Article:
ABSTRACT OF TRUST

A condensed version of a living trust document, which leaves out details of what is in the trust and the identity of the beneficiaries. You can show an abstract... (more...)
A condensed version of a living trust document, which leaves out details of what is in the trust and the identity of the beneficiaries. You can show an abstract of trust to a financial organization or other institution to prove that you have established a valid living trust, without revealing specifics that you want to keep private. In some states, this document is called a 'certification of trust.'

PETITION

A formal written request made to a court, asking for an order or ruling on a particular matter. For example, if you want to be appointed conservator for an elde... (more...)
A formal written request made to a court, asking for an order or ruling on a particular matter. For example, if you want to be appointed conservator for an elderly relative, you must file a petition with a court. See also complaint.

GROSS ESTATE

For federal estate tax filing purposes, the total of all property owned at death, without regard to any debts or liens against the property or the costs of prob... (more...)
For federal estate tax filing purposes, the total of all property owned at death, without regard to any debts or liens against the property or the costs of probate. Taxes are due only on the value of the property the person actually owned (the net estate) plus the amount of any taxable gifts made during life. In a few states, the gross estate is used when computing attorney fees for probating estates; the lawyer gets a percentage of the gross estate.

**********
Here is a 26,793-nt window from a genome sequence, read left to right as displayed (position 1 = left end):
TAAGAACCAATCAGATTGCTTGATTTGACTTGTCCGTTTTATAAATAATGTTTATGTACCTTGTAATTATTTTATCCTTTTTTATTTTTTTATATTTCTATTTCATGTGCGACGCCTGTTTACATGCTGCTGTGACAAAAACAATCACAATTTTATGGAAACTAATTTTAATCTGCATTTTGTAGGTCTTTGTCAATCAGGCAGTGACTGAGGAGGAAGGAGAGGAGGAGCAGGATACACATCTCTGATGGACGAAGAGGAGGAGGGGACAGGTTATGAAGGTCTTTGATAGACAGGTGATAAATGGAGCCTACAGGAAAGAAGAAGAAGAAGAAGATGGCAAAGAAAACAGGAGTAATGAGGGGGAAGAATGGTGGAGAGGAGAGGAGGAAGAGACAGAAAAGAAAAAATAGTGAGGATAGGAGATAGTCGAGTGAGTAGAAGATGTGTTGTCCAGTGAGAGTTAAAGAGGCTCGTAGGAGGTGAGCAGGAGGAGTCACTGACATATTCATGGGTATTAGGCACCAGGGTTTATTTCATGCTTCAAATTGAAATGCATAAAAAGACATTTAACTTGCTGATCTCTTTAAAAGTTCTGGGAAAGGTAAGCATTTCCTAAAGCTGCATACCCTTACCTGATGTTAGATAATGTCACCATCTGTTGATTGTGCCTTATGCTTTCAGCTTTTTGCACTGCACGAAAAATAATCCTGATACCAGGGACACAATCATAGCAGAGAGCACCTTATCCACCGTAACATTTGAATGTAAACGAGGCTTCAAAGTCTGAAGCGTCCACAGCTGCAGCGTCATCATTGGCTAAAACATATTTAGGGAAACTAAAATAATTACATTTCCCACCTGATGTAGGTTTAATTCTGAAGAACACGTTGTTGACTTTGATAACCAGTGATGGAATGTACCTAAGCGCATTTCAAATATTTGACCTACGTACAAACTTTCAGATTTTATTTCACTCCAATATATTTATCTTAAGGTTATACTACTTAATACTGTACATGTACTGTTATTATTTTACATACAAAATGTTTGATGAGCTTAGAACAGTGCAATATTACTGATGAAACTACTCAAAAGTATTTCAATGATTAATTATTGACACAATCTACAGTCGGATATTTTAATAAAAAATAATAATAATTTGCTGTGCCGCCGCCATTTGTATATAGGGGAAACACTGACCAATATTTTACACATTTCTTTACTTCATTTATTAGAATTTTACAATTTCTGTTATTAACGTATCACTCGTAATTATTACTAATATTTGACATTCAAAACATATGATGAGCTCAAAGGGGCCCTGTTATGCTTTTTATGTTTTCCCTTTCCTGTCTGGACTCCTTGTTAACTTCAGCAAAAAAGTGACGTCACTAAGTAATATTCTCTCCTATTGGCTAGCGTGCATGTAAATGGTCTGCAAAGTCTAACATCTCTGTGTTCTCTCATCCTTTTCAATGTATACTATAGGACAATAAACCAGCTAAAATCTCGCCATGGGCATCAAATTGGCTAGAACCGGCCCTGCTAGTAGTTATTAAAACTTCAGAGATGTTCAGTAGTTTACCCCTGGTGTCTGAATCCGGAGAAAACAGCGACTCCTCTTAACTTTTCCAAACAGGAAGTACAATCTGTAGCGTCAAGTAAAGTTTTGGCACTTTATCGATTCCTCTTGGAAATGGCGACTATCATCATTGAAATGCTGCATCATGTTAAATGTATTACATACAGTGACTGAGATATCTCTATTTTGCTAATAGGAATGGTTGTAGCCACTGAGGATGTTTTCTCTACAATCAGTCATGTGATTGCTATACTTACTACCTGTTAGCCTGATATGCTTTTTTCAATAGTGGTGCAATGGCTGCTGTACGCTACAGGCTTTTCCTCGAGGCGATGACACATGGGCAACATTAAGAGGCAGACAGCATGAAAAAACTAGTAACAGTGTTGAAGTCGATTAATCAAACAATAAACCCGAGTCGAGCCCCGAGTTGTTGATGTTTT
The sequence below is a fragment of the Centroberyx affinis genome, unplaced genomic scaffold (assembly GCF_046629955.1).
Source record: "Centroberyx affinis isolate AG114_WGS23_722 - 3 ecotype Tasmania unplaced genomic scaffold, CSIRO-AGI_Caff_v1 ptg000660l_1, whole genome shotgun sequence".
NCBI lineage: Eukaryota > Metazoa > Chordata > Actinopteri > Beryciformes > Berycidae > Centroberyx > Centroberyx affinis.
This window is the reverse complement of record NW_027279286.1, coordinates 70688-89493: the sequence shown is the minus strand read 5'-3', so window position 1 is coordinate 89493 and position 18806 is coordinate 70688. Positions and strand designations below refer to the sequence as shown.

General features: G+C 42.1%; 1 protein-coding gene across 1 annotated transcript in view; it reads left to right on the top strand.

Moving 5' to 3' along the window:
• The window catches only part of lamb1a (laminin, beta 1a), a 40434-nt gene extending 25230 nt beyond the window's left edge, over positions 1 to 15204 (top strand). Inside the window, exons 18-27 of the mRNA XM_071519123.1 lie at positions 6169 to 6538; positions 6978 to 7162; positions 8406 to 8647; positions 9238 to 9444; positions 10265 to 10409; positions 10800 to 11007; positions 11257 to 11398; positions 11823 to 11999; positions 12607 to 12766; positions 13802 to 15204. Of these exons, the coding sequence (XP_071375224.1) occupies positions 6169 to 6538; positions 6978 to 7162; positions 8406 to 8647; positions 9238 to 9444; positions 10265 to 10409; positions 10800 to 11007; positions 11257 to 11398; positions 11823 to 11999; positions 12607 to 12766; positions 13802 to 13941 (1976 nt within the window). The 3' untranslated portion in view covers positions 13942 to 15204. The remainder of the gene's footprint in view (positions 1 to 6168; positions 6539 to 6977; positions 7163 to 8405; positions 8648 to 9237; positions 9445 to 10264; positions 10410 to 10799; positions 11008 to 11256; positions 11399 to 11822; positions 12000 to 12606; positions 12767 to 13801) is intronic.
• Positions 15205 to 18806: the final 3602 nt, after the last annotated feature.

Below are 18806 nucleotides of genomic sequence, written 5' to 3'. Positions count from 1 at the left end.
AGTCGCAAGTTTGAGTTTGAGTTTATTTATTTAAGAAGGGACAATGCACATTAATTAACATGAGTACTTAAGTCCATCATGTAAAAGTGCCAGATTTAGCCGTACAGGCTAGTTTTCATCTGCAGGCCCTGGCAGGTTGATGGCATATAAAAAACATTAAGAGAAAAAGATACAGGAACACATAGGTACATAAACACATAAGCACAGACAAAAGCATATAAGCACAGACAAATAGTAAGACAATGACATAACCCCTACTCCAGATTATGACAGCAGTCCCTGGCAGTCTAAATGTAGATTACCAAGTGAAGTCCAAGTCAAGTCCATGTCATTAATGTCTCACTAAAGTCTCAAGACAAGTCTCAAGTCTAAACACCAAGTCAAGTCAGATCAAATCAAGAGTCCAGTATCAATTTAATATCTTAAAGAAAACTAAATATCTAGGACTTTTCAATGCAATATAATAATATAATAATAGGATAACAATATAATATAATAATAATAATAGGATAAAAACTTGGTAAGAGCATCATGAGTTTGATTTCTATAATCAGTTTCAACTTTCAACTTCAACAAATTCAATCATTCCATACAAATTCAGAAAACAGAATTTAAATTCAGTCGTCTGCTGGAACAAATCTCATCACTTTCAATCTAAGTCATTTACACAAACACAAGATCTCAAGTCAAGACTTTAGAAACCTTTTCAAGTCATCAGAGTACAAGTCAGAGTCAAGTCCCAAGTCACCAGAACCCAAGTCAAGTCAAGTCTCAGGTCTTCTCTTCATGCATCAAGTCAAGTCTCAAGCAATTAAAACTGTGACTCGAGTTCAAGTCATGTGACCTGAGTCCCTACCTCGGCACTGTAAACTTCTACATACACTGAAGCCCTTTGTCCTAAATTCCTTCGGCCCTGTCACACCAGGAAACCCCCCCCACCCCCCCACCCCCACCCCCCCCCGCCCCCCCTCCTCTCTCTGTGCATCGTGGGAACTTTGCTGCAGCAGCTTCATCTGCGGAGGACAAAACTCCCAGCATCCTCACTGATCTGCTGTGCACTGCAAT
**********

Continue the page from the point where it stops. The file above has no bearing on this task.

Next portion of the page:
RESIDUARY ESTATE

The property that remains in a deceased person's estate after all specific gifts are made, and all debts, taxes, administrative fees, probate costs, and court c... (more...)
The property that remains in a deceased person's estate after all specific gifts are made, and all debts, taxes, administrative fees, probate costs, and court costs are paid. The residuary estate also includes any gifts under a will that fail or lapse. For example, Connie's will leaves her house and all its furnishings to Andrew, her VW bug to her friend Carl, and the remainder of her property (the residuary estate) to her sister Sara. She doesn't name any alternate beneficiaries. Carl dies before Connie. The VW bug becomes part of the residuary estate and passes to Sara, along with all of Connie's property other than the house and furnishings. Also called the residual estate or residue.

AUGMENTED ESTATE

In general terms, an augmented estate consists of property owned by both a deceased person and his or her spouse. The concept of the augmented estate is used on... (more...)
In general terms, an augmented estate consists of property owned by both a deceased person and his or her spouse. The concept of the augmented estate is used only in some states. Its value is calculated only if a surviving spouse declines whatever he or she was left by will and instead claims a share of the deceased spouse's estate. (This is called taking against the will.) The amount of this 'statutory share' or 'elective share' depends on state law.